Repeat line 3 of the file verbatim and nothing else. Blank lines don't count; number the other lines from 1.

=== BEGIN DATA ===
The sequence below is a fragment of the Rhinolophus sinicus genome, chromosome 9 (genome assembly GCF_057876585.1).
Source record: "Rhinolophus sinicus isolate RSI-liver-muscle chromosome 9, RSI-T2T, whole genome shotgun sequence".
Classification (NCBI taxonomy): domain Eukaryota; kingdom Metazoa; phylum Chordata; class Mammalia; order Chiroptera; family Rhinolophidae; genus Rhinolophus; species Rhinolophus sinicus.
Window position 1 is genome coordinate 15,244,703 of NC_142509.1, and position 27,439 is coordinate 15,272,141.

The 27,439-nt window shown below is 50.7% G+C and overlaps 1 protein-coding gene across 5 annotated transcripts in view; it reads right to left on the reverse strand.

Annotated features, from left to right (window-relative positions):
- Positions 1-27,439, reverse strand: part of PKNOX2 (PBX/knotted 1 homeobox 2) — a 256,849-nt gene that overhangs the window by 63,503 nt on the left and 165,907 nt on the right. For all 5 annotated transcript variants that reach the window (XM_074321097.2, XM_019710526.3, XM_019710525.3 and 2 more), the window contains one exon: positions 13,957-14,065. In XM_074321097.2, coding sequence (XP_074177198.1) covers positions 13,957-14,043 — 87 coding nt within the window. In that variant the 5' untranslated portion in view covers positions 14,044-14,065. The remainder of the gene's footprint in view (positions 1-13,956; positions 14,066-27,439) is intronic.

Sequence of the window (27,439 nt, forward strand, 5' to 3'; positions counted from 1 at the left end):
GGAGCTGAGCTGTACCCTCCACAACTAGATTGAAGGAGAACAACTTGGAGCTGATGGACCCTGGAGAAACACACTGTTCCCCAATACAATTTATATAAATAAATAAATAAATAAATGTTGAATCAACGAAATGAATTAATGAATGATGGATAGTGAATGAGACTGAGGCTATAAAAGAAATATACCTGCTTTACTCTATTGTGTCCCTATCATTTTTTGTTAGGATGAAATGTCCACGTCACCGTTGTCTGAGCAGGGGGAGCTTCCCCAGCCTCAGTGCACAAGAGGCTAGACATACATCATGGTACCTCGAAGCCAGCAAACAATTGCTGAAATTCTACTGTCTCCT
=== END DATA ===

Classification (NCBI taxonomy): domain Eukaryota; kingdom Metazoa; phylum Chordata; class Mammalia; order Chiroptera; family Rhinolophidae; genus Rhinolophus; species Rhinolophus sinicus.